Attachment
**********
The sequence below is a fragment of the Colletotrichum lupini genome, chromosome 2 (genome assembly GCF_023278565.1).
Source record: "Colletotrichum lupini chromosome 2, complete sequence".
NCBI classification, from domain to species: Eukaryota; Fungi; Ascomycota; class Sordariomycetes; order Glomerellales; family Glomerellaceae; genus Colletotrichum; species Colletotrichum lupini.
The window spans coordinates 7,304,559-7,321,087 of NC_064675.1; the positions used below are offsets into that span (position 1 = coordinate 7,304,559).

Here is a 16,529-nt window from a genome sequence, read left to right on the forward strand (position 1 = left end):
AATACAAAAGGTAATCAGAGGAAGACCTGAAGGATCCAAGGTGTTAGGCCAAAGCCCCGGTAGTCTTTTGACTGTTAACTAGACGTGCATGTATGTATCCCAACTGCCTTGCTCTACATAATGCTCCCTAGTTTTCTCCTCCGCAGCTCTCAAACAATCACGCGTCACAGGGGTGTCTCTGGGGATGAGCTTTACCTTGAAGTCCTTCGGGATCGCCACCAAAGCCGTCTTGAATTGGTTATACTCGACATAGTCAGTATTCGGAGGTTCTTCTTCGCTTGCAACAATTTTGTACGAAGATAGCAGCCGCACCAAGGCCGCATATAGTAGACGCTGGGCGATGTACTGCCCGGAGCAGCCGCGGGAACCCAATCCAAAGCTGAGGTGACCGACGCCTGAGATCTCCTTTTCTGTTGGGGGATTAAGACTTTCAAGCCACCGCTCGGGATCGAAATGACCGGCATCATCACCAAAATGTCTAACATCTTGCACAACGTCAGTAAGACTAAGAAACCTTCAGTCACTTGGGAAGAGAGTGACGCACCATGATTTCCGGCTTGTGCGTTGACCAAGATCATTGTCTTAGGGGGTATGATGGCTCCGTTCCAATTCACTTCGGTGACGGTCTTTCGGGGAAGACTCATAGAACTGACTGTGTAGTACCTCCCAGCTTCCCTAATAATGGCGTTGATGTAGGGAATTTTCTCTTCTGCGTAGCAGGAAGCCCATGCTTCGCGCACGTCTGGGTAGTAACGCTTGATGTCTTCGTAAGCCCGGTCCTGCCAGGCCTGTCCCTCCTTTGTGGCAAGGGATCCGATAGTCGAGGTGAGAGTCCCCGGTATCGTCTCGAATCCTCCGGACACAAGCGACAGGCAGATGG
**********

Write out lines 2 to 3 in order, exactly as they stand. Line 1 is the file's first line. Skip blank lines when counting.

Source record: "Colletotrichum lupini chromosome 2, complete sequence".
NCBI classification, from domain to species: Eukaryota; Fungi; Ascomycota; class Sordariomycetes; order Glomerellales; family Glomerellaceae; genus Colletotrichum; species Colletotrichum lupini.